Author + information
- Received May 13, 2010
- Revision received October 29, 2010
- Accepted November 8, 2010
- Published online March 1, 2011.
- Gian Paolo Ussia, MD⁎,†,⁎ (, )
- Marco Barbanti, MD⁎,
- Angelo Ramondo, MD‡,
- Anna Sonia Petronio, MD§,
- Federica Ettori, MD∥,
- Gennaro Santoro, MD¶,
- Silvio Klugmann, MD#,
- Francesco Bedogni, MD⁎⁎,
- Francesco Maisano, MD††,
- Antonio Marzocchi, MD‡‡,
- Arnaldo Poli, MD§§,
- Massimo Napodano, MD‡ and
- Corrado Tamburino, MD, PhD⁎,†
- ↵⁎Reprints requests and correspondence:
Dr. Gian Paolo Ussia, Division of Cardiology, Ferrarotto Hospital, University of Catania, Via Citelli 1, 95100 Catania, Italy
Objectives We appraised the incidence and clinical outcomes of patients who were treated with the valve-in-valve (ViV) technique for hemodynamically destabilizing paraprosthetic leak (PPL).
Background Device malpositioning causing severe PPL after transcatheter aortic valve implantation is not an uncommon finding. It occurs after release of the prosthesis, leading to hemodynamic compromise. It can be managed successfully in selected cases with implantation of a second device inside the malpositioned primary prosthesis (ViV technique).
Methods Consecutive patients (n = 663) who underwent transcatheter aortic valve implantation with the 18-F CoreValve ReValving System (Medtronic, Inc., Minneapolis, Minnesota) at 14 centers across Italy were included in this prospective web-based registry. We identified patients treated with the ViV technique for severe PPL and analyzed their clinical and echocardiographic outcomes. Primary end points were major adverse cerebrovascular and cardiac events and prosthesis performance at the 30-day and midterm follow-up.
Results Overall procedural success was obtained in 650 patients (98.0%). The ViV technique was used in 24 (3.6%) of 663 patients. The 30-day major adverse cerebrovascular and cardiac event rates were 7.0% and 0% in patients undergoing the standard procedure and ViV technique, respectively (p = 0.185); the mortality rates were 5.6% versus 0% in patients undergoing the standard procedure and ViV technique, respectively (p = 0.238). There was an improvement in the mean transaortic gradient in all patients without significant difference between the 2 groups (from 52.1 ± 17.1 mm Hg and 45.4 ± 14.8 mm Hg [p = 0.060] to 10.1 ± 4.2 mm Hg and 10.5 ± 5.2 mm Hg, respectively [p = 0.838]). At 12 months, the major adverse cerebrovascular and cardiac event rates in the standard procedure and ViV technique groups were 4.5% and 14.1%, respectively (p = 0.158), and the mortality rates were 4.5% versus 13.7%, respectively (p = 0.230).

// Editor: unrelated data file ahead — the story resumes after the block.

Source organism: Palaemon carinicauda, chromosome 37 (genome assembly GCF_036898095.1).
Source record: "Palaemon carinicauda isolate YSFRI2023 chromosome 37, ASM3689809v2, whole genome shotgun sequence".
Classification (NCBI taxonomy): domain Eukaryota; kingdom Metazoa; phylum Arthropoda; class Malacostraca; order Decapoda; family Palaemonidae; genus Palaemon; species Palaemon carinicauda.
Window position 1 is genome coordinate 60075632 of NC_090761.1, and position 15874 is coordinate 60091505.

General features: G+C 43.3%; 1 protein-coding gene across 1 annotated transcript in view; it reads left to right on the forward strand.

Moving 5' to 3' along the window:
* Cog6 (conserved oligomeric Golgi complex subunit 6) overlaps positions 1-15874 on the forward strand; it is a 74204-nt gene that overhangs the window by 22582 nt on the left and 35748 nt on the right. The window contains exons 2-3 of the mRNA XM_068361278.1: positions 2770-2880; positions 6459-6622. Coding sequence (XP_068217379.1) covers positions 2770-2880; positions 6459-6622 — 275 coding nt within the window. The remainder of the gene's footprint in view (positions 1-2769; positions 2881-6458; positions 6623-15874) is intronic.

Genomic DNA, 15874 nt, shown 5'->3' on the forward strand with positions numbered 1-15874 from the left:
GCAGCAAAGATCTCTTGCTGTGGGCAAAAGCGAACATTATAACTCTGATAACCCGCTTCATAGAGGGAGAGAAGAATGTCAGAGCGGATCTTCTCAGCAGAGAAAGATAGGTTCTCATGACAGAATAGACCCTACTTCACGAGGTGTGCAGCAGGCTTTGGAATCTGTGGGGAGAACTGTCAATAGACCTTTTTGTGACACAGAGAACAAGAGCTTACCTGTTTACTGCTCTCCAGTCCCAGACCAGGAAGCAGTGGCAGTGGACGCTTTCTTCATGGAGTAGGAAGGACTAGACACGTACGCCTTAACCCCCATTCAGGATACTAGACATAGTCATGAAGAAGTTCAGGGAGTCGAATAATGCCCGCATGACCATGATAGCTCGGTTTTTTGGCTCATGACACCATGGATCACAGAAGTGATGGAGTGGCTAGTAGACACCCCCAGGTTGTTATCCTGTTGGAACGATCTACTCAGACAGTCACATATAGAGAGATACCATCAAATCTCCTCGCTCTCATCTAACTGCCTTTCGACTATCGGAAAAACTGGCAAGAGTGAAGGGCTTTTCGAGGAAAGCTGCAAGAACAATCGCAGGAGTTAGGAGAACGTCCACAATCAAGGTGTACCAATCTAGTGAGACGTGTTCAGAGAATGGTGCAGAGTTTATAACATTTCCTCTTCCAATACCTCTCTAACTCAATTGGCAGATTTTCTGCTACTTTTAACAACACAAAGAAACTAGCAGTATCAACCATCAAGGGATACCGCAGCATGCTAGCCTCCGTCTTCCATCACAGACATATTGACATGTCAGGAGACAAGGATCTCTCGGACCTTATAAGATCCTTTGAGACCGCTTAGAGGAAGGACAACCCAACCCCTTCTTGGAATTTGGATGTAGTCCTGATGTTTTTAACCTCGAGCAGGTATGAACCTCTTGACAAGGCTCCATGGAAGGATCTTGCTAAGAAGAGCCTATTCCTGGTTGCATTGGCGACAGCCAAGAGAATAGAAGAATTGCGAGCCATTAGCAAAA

Conclusions This large, multicenter registry provides important information about the feasibility, safety, and efficacy of the ViV technique with the third-generation CoreValve ReValving System. The clinical and echocardiographic end points compare favorably with those of patients undergoing the standard procedure. The ViV technique offers a viable therapeutic option in patients with acute significant PPL without recourse to emergent surgery.
Drs. Ussia, Ramondo, Petronio, Ettori, Santoro, and Bedogni are proctors for Medtronic Incorporation. All other authors have reported that they have no relationships to disclose.
- Received May 13, 2010.
- Revision received October 29, 2010.
- Accepted November 8, 2010.
- American College of Cardiology Foundation